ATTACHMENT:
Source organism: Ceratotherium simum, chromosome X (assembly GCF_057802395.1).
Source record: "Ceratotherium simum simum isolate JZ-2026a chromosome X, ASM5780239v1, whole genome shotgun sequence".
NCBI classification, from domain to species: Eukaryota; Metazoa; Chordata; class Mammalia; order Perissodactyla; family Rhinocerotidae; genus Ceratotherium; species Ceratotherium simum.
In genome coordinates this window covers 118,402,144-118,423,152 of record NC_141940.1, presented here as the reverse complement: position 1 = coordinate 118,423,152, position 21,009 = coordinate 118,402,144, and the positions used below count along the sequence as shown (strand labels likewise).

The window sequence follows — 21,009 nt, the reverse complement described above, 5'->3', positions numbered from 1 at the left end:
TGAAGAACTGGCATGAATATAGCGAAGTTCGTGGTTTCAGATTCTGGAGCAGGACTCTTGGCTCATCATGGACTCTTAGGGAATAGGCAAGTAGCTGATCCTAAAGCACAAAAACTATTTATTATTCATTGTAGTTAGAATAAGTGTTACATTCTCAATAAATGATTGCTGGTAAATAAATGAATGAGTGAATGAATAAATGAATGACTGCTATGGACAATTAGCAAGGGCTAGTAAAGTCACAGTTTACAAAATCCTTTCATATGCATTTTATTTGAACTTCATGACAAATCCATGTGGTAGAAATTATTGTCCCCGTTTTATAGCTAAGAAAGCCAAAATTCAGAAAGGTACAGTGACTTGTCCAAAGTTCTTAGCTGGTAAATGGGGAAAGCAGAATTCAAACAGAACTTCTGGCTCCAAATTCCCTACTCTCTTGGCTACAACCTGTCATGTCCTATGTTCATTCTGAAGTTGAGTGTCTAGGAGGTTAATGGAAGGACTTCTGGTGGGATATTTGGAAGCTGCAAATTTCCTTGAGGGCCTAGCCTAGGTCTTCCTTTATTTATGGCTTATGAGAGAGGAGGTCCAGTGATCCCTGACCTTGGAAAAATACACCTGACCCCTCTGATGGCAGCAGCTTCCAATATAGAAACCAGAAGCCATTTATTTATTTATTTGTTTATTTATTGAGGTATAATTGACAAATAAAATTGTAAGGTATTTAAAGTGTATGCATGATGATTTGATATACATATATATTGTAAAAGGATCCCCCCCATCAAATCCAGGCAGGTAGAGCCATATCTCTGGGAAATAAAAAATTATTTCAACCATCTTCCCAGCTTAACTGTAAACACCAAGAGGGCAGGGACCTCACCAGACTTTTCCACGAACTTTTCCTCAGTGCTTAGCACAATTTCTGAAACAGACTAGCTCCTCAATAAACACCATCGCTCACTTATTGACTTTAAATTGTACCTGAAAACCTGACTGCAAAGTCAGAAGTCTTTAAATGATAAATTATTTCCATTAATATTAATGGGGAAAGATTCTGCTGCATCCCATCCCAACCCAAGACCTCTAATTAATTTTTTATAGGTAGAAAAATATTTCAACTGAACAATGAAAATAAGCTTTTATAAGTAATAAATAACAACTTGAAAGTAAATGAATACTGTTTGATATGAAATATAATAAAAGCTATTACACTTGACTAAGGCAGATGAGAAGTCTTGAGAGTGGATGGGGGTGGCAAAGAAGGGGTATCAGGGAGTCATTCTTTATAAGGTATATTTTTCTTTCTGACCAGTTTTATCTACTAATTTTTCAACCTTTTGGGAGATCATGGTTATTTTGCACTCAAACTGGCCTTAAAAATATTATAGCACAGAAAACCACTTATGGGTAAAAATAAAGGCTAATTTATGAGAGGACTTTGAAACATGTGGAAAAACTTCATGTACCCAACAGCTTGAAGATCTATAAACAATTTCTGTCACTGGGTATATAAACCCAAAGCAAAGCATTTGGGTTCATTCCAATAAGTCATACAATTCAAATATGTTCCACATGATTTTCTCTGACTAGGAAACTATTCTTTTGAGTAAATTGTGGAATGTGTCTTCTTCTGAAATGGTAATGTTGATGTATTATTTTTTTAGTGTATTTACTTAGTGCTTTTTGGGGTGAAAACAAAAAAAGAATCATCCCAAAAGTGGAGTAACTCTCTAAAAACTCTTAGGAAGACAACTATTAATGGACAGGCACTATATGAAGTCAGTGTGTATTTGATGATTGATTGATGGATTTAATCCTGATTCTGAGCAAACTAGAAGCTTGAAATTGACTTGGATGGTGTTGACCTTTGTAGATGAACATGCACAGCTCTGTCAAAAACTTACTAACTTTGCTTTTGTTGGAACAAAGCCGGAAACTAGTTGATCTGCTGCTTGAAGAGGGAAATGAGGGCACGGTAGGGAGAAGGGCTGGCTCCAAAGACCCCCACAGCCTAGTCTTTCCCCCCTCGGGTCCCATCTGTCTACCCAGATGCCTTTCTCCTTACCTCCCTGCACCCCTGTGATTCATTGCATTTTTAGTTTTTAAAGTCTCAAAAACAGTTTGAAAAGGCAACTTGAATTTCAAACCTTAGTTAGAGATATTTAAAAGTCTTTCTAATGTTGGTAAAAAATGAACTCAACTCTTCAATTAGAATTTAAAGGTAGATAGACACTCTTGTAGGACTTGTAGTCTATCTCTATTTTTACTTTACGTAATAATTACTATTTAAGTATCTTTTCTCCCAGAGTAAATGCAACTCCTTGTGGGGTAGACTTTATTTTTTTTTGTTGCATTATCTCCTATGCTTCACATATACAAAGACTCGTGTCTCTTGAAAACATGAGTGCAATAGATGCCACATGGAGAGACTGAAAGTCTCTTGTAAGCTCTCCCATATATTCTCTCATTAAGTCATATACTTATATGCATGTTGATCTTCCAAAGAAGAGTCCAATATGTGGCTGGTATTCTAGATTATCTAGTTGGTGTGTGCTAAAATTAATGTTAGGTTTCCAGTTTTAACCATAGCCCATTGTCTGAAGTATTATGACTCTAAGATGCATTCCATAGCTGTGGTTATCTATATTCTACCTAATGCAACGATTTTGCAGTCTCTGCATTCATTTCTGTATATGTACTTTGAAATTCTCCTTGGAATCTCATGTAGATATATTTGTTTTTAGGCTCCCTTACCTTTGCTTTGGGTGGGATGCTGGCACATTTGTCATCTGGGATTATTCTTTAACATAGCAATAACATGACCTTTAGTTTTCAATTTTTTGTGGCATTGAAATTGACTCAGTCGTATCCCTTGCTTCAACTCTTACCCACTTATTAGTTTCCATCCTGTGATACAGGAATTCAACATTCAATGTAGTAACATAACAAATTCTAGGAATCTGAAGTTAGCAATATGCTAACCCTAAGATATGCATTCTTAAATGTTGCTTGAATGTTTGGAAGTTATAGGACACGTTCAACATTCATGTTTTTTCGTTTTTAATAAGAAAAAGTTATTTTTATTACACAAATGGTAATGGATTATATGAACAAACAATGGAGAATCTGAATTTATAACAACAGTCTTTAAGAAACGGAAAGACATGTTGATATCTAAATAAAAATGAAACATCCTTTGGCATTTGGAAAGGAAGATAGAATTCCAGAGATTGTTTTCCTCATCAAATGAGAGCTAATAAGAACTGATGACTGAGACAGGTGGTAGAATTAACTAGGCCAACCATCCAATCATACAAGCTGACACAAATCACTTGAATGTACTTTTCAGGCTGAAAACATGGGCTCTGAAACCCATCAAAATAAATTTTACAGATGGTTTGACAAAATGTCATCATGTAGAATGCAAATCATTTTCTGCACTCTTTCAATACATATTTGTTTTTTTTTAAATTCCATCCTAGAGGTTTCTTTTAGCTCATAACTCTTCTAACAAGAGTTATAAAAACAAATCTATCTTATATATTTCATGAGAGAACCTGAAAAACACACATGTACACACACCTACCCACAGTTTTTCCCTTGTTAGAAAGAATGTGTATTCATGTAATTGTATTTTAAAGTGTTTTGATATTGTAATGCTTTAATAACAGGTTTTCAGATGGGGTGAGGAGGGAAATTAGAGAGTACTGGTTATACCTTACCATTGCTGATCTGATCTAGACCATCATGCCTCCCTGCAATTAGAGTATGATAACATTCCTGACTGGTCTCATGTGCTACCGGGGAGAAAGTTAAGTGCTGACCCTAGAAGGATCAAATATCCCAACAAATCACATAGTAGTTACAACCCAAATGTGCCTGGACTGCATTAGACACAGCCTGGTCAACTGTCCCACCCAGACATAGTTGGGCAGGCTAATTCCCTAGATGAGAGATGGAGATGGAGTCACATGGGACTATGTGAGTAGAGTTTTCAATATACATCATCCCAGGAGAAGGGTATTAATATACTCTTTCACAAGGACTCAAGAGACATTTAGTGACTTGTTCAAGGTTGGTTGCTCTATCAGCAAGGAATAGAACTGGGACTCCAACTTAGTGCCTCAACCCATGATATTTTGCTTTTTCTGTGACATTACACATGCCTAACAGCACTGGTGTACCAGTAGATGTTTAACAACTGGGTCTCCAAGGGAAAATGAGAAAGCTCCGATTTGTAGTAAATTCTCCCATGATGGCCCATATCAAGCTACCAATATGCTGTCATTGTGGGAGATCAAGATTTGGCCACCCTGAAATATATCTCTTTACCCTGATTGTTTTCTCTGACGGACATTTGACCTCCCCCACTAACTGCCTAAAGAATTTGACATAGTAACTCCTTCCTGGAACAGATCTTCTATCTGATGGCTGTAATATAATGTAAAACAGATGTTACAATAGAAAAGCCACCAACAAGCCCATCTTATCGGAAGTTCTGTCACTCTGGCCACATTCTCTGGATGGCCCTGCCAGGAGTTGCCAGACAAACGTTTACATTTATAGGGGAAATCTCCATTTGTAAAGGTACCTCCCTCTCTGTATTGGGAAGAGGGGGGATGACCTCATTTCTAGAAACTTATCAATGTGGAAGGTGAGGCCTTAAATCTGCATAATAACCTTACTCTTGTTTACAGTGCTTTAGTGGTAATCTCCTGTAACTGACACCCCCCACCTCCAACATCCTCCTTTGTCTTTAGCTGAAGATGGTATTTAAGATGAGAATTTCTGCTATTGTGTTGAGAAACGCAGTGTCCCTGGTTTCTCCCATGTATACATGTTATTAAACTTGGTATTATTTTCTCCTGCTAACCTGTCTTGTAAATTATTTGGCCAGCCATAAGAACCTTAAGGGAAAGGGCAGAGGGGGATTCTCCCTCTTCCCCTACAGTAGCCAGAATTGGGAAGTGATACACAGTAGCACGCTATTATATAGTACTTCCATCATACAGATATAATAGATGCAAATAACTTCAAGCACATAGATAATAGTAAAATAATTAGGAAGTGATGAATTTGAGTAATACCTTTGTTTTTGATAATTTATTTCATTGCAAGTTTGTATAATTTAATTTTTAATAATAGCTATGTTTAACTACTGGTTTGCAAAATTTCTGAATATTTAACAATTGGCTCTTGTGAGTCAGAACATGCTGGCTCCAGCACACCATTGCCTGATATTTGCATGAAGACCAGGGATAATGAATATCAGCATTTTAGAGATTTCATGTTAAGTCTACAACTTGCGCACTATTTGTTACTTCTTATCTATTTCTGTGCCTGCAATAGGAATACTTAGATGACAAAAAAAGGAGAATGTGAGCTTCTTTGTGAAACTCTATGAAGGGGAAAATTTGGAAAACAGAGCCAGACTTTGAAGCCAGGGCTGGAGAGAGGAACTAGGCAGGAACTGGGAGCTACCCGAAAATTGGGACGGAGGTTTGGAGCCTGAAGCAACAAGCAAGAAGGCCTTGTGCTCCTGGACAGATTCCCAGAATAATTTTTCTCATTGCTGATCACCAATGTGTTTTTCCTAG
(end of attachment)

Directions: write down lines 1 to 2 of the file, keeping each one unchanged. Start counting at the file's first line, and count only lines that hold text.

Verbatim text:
Source organism: Ceratotherium simum, chromosome X (assembly GCF_057802395.1).
Source record: "Ceratotherium simum simum isolate JZ-2026a chromosome X, ASM5780239v1, whole genome shotgun sequence".